Funk music blares from the Flag Room as Henry Chen spins effortlessly. With the entirety of his body weight balanced on one hand, it looks like he's performing an upside-down pirouette as he spins; the move he's practicing is called a 199.
Breaking (or breakdancing, as it is more popularly known) began in the '70s as part of the hip-hop culture, and while it looks cool, some people shy away from it because of the misconceptions surrounding it. The UB Breakdance club aims to change this reputation.
According to Ryan Nash, a junior African American studies major and president of UB Breakdance, breakdancing is like any other kind of dance but doesn't get the same recognition because it's not considered to be a "true" dance form.
This is because breakdancers - more commonly known as b-boys and b-girls - don't need formal training for their craft. However, they put in the same amount of time and effort to master hand hops as ballerinas do to perfect pirouettes, Nash said.
Breaking comes from one of New York City's boroughs, the Bronx. Breaking originated in South Bronx, where street gangs dominated the youth culture. This led people to assume that b-boys and b-girls were associated with the negativity that surrounded the region, according to Nash.
But breaking was not related to the violence of the South Bronx. In fact, many people who break do it for personal reasons - as a form of self-expression - according to Brendan Tom, a junior communication major and vice president of UB Breakdance.
"I take the emotions that I'm feeling toward something ... and I just use the energy of that emotion [toward] the energy of my dance," Tom said.
Just like in any other dance, there are competitions in breaking. B-boys and b-girls compete against each other in battles.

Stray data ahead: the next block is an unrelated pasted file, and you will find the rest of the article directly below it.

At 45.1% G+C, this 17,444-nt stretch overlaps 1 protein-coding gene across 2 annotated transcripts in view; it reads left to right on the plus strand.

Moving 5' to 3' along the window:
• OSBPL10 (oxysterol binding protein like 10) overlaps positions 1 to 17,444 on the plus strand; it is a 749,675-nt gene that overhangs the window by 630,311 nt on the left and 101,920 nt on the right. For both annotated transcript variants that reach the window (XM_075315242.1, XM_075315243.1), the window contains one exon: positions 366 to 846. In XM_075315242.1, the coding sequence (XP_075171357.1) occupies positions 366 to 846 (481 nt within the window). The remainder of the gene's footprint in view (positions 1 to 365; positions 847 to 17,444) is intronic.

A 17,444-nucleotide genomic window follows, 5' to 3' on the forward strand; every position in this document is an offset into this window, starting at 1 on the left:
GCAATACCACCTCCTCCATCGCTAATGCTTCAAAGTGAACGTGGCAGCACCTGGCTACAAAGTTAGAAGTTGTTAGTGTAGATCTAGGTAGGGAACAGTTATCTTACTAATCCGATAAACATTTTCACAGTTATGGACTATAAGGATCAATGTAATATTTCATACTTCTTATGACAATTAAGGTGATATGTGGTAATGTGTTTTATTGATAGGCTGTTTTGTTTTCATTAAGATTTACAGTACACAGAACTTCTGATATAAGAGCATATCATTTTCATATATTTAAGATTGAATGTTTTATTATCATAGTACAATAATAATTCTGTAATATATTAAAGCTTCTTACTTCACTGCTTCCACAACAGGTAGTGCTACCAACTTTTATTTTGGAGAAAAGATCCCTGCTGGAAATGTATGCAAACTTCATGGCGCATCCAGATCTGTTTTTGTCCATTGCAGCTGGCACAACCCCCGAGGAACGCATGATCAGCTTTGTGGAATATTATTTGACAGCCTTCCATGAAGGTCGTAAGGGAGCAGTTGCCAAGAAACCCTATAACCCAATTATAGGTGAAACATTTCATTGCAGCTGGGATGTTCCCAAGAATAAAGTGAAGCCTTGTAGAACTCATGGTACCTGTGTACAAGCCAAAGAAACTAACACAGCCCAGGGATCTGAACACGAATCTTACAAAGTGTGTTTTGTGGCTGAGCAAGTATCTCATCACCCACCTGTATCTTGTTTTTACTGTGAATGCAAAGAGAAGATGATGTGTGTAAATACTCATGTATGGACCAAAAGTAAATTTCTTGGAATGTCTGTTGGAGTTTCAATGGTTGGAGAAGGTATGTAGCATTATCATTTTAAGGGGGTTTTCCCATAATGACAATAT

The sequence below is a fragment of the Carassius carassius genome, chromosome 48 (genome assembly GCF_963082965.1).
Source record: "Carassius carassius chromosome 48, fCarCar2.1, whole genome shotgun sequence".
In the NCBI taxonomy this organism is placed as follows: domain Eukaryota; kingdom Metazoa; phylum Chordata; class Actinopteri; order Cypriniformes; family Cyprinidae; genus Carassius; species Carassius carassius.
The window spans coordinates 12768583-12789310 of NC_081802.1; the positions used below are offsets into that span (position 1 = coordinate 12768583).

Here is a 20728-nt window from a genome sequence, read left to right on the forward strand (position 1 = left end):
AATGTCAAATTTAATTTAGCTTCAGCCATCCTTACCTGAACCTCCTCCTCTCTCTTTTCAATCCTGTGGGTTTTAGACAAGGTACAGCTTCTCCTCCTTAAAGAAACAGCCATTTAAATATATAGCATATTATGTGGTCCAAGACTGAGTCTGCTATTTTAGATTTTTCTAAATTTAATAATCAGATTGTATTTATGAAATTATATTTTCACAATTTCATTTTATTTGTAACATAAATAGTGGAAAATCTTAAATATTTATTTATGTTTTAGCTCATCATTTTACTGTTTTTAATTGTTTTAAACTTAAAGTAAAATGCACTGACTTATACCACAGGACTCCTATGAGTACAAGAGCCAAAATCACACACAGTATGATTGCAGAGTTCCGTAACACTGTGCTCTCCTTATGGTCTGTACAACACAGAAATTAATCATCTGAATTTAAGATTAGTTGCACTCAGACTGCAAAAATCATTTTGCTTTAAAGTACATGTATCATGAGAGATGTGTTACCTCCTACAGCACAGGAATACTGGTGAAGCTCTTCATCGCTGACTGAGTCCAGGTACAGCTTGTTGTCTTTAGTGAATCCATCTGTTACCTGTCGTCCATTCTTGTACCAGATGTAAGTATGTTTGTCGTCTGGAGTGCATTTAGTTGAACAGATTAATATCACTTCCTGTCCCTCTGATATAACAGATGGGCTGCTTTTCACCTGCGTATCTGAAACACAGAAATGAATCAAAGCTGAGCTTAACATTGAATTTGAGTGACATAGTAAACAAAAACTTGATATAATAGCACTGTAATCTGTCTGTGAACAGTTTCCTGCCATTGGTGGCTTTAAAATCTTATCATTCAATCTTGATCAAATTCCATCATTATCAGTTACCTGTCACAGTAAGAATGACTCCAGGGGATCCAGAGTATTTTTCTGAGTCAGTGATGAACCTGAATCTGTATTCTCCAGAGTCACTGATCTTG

The name "battle" suggests they are violent - something the media was quick to pick up on. Movies consistently make battles the focal point of gang violence, but the hostility associated with them comes from the level of commitment and passion that b-boys and b-girls have. Everyone wants to win, and the only thing standing between a dancer and victory is his or her opponent, Tom said.
"In some ways it's like a Pok?(c)mon battle," Tom said. "Someone throws out their grass type, and you throw out your fire type. You're combating what's put before you. You want to one-up [your opponent]. [It] has an aggression similar to a fight because you're directing everything to your opponent."
According to Tom, the intensity overshadows the camaraderie that exists amongst b-boys and b-girls. At the end of battles, everyone shakes hands and hugs, but he says that is never shown in the media portrayal.
However, battles aren't just about winning, according to Chen, a junior business marketing major. Dancers usually call each other out to battle because they want to learn from one another. It's not supposed to be friendly, he said, because it's like fighting for a title without any real violence.
This negative image tied to breaking is what worries parents, like those of Veronica Li, a junior political science major and secretary for UB Breakdance.
They were worried about the violence when they found out what their daughter was doing in her spare time.
"My parents [said], 'don't do it, it's dangerous,'" Li said. "They think that gangsters are doing it or something."
Many parents do not fully understand what breaking meant to their children and question their reason to continue with the dance, Li said. Her reason was something members in the hip-hop and breaking community call "knowledge of self."
"I was unconfident, pessimistic and had a meek outlook in life," Li said. "After some time, I [realized] that breaking changed me. Dancing [with others] made me more confident in myself. I go back to it even when times get difficult because breaking allowed me to open up."
For others like Chen, it's a feeling of satisfaction - the ability to do things that look impossible, like spin on their heads and to defy gravity.
"When I first saw it I was like, 'Whoa, is that even possible? Can the human body do that?'" Chen said. "Knowing that I can do it makes me feel satisfied."